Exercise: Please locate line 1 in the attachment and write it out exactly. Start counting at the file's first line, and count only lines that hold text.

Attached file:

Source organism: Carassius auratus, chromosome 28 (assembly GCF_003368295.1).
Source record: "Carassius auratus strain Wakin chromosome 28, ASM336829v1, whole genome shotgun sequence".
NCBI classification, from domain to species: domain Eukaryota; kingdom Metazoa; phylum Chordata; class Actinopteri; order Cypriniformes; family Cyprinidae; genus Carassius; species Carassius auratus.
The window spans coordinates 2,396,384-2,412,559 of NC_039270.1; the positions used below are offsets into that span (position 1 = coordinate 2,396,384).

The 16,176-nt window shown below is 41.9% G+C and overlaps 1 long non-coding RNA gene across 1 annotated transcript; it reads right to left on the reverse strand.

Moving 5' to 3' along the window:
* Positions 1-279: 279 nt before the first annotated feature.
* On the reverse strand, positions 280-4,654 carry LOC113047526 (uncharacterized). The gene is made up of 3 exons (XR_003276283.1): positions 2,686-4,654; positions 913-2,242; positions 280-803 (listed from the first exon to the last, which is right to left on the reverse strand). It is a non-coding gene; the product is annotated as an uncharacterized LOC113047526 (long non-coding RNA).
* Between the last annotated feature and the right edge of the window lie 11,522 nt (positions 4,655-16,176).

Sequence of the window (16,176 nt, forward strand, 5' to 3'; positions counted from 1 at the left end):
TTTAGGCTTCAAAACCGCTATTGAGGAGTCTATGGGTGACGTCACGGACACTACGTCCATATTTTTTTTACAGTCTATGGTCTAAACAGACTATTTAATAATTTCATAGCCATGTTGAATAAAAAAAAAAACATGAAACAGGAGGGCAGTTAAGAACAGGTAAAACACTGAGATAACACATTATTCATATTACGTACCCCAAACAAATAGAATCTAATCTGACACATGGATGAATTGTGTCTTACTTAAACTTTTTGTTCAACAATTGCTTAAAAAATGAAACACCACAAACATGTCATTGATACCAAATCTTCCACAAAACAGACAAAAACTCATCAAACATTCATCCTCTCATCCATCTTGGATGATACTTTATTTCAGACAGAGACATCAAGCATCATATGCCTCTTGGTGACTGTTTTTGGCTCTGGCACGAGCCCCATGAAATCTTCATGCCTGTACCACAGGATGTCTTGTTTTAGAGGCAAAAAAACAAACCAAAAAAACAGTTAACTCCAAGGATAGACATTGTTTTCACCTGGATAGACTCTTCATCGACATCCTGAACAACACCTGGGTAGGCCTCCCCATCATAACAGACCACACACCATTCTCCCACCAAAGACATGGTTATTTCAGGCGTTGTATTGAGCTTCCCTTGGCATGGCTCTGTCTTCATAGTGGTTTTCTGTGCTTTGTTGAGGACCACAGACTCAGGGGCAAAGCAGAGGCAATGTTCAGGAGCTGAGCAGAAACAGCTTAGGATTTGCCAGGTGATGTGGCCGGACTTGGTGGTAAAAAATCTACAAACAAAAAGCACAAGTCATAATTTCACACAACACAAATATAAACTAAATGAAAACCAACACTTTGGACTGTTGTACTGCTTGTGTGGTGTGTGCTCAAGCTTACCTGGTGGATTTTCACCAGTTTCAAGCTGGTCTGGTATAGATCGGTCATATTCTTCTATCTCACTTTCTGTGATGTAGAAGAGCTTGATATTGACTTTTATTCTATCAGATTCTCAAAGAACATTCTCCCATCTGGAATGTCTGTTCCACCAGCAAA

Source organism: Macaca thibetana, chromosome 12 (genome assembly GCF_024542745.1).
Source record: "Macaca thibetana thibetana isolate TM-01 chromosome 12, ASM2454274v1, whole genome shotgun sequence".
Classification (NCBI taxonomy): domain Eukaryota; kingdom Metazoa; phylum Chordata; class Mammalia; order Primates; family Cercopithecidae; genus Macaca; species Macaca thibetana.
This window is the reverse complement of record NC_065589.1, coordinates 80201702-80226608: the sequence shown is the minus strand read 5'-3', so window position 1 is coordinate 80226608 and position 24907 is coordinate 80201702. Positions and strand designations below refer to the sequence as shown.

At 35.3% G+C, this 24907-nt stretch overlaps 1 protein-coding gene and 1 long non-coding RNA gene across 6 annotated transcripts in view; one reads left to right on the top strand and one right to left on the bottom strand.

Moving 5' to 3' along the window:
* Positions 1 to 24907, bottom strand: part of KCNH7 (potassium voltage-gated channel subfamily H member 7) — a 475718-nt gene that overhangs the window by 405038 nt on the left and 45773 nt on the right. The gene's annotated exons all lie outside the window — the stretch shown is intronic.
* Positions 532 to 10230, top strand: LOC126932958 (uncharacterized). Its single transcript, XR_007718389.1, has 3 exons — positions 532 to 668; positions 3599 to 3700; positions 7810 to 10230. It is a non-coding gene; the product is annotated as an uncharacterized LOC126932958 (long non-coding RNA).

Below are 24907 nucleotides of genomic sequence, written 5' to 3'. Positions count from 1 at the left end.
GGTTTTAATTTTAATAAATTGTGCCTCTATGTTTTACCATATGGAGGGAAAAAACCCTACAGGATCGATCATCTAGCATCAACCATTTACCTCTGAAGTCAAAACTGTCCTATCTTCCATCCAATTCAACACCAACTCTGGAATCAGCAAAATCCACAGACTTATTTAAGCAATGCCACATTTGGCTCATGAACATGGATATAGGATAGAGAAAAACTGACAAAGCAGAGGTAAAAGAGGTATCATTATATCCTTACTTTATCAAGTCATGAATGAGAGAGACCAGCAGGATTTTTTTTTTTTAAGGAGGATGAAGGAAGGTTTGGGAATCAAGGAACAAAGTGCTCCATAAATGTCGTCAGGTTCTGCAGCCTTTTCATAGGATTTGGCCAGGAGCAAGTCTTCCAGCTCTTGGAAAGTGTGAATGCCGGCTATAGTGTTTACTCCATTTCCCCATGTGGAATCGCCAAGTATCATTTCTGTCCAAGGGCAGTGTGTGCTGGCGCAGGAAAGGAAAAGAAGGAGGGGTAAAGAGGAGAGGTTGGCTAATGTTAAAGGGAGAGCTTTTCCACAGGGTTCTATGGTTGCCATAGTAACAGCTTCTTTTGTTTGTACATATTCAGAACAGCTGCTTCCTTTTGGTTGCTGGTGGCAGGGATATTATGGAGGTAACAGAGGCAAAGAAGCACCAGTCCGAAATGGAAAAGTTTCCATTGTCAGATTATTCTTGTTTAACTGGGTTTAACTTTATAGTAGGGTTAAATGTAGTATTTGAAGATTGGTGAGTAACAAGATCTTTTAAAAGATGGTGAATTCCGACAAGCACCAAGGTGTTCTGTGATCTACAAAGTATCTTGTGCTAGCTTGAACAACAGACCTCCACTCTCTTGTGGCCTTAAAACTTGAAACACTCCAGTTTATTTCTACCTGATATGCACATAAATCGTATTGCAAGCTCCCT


Source organism: Carassius auratus, chromosome 28 (assembly GCF_003368295.1).